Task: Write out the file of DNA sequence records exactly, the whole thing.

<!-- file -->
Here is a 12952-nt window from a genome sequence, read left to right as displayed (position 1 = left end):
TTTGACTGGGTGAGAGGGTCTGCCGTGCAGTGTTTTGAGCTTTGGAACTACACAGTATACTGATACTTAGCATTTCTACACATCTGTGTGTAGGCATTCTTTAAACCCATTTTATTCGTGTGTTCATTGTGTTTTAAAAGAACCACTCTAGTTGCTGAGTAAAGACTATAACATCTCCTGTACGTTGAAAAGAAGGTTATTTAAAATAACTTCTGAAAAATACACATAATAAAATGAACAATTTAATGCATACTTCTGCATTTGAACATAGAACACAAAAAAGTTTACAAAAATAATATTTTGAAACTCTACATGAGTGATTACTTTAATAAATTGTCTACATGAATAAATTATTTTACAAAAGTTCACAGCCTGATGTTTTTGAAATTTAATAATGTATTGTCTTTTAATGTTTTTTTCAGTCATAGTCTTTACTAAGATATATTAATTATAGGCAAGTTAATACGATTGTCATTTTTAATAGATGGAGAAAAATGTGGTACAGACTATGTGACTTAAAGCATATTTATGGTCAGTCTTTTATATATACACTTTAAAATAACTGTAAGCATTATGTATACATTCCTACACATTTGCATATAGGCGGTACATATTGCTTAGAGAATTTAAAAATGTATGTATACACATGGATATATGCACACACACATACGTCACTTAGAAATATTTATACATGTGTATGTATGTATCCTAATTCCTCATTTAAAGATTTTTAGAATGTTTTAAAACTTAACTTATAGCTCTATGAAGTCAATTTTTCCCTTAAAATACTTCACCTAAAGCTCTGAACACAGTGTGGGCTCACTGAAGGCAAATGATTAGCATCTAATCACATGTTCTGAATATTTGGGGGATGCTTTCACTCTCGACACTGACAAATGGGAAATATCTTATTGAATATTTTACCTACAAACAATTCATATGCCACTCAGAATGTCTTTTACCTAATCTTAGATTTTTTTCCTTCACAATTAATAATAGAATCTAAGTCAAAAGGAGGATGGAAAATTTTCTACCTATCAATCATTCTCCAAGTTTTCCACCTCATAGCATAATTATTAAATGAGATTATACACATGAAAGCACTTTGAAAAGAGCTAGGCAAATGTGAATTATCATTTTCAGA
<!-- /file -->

Here is a 12952-nt window from a genome sequence, read left to right as displayed (position 1 = left end):
TTTGACTGGGTGAGAGGGTCTGCCGTGCAGTGTTTTGAGCTTTGGAACTACACAGTATACTGATACTTAGCATTTCTACACATCTGTGTGTAGGCATTCTTTAAACCCATTTTATTCGTGTGTTCATTGTGTTTTAAAAGAACCACTCTAGTTGCTGAGTAAAGACTATAACATCTCCTGTACGTTGAAAAGAAGGTTATTTAAAATAACTTCTGAAAAATACACATAATAAAATGAACAATTTAATGCATACTTCTGCATTTGAACATAGAACACAAAAAAGTTTACAAAAATAATATTTTGAAACTCTACATGAGTGATTACTTTAATAAATTGTCTACATGAATAAATTATTTTACAAAAGTTCACAGCCTGATGTTTTTGAAATTTAATAATGTATTGTCTTTTAATGTTTTTTTCAGTCATAGTCTTTACTAAGATATATTAATTATAGGCAAGTTAATACGATTGTCATTTTTAATAGATGGAGAAAAATGTGGTACAGACTATGTGACTTAAAGCATATTTATGGTCAGTCTTTTATATATACACTTTAAAATAACTGTAAGCATTATGTATACATTCCTACACATTTGCATATAGGCGGTACATATTGCTTAGAGAATTTAAAAATGTATGTATACACATGGATATATGCACACACACATACGTCACTTAGAAATATTTATACATGTGTATGTATGTATCCTAATTCCTCATTTAAAGATTTTTAGAATGTTTTAAAACTTAACTTATAGCTCTATGAAGTCAATTTTTCCCTTAAAATACTTCACCTAAAGCTCTGAACACAGTGTGGGCTCACTGAAGGCAAATGATTAGCATCTAATCACATGTTCTGAATATTTGGGGGATGCTTTCACTCTCGACACTGACAAATGGGAAATATCTTATTGAATATTTTACCTACAAACAATTCATATGCCACTCAGAATGTCTTTTACCTAATCTTAGATTTTTTTCCTTCACAATTAATAATAGAATCTAAGTCAAAAGGAGGATGGAAAATTTTCTACCTATCAATCATTCTCCAAGTTTTCCACCTCATAGCATAATTATTAAATGAGATTATACACATGAAAGCACTTTGAAAAGAGCTAGGCAAATGTGAATTATCATTTTCAGA